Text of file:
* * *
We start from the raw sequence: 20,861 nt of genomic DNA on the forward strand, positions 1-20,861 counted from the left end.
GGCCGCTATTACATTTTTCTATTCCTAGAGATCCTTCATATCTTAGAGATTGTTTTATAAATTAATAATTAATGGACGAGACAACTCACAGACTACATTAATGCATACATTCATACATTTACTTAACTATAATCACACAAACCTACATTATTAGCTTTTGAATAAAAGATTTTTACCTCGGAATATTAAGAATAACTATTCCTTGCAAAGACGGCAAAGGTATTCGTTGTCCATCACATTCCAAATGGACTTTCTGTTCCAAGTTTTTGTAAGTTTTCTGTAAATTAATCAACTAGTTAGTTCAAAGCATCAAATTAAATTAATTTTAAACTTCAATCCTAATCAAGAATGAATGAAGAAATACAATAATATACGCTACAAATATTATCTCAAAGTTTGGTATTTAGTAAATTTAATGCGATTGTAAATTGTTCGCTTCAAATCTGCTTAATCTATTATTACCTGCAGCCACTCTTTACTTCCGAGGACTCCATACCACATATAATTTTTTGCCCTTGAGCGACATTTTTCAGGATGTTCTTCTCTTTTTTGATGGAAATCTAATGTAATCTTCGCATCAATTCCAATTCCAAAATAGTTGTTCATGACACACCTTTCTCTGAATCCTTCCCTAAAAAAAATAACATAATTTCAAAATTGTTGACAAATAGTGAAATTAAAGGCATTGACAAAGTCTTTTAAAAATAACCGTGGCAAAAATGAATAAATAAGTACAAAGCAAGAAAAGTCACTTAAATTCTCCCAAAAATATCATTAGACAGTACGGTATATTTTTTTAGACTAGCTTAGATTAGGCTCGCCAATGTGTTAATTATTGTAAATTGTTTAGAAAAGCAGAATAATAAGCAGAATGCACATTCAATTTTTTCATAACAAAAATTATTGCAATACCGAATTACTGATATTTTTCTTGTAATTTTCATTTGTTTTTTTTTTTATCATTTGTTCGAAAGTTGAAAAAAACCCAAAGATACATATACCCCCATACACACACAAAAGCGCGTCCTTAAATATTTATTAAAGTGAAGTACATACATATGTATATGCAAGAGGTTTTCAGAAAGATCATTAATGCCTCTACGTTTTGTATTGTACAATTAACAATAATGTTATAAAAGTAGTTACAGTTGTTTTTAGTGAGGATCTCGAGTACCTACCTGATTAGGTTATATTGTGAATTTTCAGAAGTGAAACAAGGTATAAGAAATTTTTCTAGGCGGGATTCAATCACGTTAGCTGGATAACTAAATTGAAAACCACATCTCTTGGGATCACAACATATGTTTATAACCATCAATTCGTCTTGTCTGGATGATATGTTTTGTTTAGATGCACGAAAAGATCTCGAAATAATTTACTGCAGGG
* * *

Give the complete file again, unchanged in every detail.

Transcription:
We start from the raw sequence: 20,861 nt of genomic DNA on the forward strand, positions 1-20,861 counted from the left end.
GGCCGCTATTACATTTTTCTATTCCTAGAGATCCTTCATATCTTAGAGATTGTTTTATAAATTAATAATTAATGGACGAGACAACTCACAGACTACATTAATGCATACATTCATACATTTACTTAACTATAATCACACAAACCTACATTATTAGCTTTTGAATAAAAGATTTTTACCTCGGAATATTAAGAATAACTATTCCTTGCAAAGACGGCAAAGGTATTCGTTGTCCATCACATTCCAAATGGACTTTCTGTTCCAAGTTTTTGTAAGTTTTCTGTAAATTAATCAACTAGTTAGTTCAAAGCATCAAATTAAATTAATTTTAAACTTCAATCCTAATCAAGAATGAATGAAGAAATACAATAATATACGCTACAAATATTATCTCAAAGTTTGGTATTTAGTAAATTTAATGCGATTGTAAATTGTTCGCTTCAAATCTGCTTAATCTATTATTACCTGCAGCCACTCTTTACTTCCGAGGACTCCATACCACATATAATTTTTTGCCCTTGAGCGACATTTTTCAGGATGTTCTTCTCTTTTTTGATGGAAATCTAATGTAATCTTCGCATCAATTCCAATTCCAAAATAGTTGTTCATGACACACCTTTCTCTGAATCCTTCCCTAAAAAAAATAACATAATTTCAAAATTGTTGACAAATAGTGAAATTAAAGGCATTGACAAAGTCTTTTAAAAATAACCGTGGCAAAAATGAATAAATAAGTACAAAGCAAGAAAAGTCACTTAAATTCTCCCAAAAATATCATTAGACAGTACGGTATATTTTTTTAGACTAGCTTAGATTAGGCTCGCCAATGTGTTAATTATTGTAAATTGTTTAGAAAAGCAGAATAATAAGCAGAATGCACATTCAATTTTTTCATAACAAAAATTATTGCAATACCGAATTACTGATATTTTTCTTGTAATTTTCATTTGTTTTTTTTTTTATCATTTGTTCGAAAGTTGAAAAAAACCCAAAGATACATATACCCCCATACACACACAAAAGCGCGTCCTTAAATATTTATTAAAGTGAAGTACATACATATGTATATGCAAGAGGTTTTCAGAAAGATCATTAATGCCTCTACGTTTTGTATTGTACAATTAACAATAATGTTATAAAAGTAGTTACAGTTGTTTTTAGTGAGGATCTCGAGTACCTACCTGATTAGGTTATATTGTGAATTTTCAGAAGTGAAACAAGGTATAAGAAATTTTTCTAGGCGGGATTCAATCACGTTAGCTGGATAACTAAATTGAAAACCACATCTCTTGGGATCACAACATATGTTTATAACCATCAATTCGTCTTGTCTGGATGATATGTTTTGTTTAGATGCACGAAAAGATCTCGAAATAATTTACTGCAGGG